26 March, 2003

Welcome Back

Phew. I was worried for a while that I wouldn't get to see one of my best friends, the Microsoft Monopoly, again! Luckily for me, it's coming back.

Only products that conform to Microsoft's Designed for Windows XP rules and carry its logo will be sold in Office Depot after May this year, the INQUIRER has discovered. (See memo at the foot of this article). These rules apply to both software and hardware products, and suppliers have been given a deadline to either include the Microsoft logo or see their products disappear off the shelves.

Obviously, this alone doesn't scream monopolistic practice. I mean, there's no particular law against Microsoft wanting to have a strict standards program, to give consumers the best possible computing experience...

Hoo hoo hee. Sorry, but marketing bullshit and buzzwords make me laugh. I could never be in sales. Anyways...

Inherently, there's nothing particularly wrong with it. As long as you don't do something stupid like make it impossible for non-certified applications to run on your OS. Or, say, make it impossible for retailers to sell these non-certified products.


My question is: Why would someone like Office Depot specifically limit the number of items it can sell? Don't they understand that those other products create a profit? Why intentionally shoot yourself in the foot? Is Office Depot really making that much money each quarter, they can happily forsake more sources of revenue?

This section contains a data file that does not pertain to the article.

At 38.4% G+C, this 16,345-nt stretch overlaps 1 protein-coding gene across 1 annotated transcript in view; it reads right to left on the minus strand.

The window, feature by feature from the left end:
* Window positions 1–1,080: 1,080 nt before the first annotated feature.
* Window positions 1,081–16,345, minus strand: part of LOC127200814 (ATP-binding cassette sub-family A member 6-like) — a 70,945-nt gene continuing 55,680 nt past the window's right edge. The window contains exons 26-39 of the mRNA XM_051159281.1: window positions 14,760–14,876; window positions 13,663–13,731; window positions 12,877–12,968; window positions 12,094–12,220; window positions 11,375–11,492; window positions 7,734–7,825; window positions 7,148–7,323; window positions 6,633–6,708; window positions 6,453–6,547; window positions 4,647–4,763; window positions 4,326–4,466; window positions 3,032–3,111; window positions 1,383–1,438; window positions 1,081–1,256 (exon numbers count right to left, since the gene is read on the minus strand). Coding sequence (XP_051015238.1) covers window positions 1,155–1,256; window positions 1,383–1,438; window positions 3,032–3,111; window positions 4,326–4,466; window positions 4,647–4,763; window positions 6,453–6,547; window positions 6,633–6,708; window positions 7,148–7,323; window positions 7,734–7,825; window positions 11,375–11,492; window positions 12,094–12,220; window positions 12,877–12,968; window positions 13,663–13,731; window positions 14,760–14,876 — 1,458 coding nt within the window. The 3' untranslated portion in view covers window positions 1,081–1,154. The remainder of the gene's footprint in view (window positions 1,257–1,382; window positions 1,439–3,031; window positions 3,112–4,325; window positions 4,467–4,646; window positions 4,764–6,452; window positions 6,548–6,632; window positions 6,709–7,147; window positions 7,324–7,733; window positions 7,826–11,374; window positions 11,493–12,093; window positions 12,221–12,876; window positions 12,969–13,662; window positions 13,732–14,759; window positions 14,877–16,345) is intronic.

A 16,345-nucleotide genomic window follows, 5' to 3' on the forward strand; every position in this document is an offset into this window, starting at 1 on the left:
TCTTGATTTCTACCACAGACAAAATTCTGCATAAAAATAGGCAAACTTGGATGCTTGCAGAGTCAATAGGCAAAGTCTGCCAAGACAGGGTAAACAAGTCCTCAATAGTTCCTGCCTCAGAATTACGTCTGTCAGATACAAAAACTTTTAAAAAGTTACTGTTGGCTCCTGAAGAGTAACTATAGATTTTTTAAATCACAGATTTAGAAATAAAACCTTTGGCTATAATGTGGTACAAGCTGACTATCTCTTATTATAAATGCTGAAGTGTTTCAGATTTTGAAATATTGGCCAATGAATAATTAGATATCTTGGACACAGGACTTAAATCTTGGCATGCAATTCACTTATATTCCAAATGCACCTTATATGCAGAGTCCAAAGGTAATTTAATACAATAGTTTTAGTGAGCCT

Okay, more than one question. But you get what I'm saying, I hope.

Thanks to Heath for the article.


  1. if office depot agreed to it, it's entirely possible they make more from the sale of msoft products than all other software products combined.or perhaps msoft has agreed to split the licensing revenues with office depot in return for their cooperation.or something like that.

  2. let's say i'm a retailer. i sell (on average) $100M worth of microsoft products. i also sell $20M worth of other products. unless microsoft is going to make up that other $20M out of their own pocket, why exactly would i stop selling the other stuff? it just doesn't make any kind of sense, at least from a business standpoint.

  3. let's say msoft tells you that you can't sell msoft products if you keep selling the other ones. what do you do?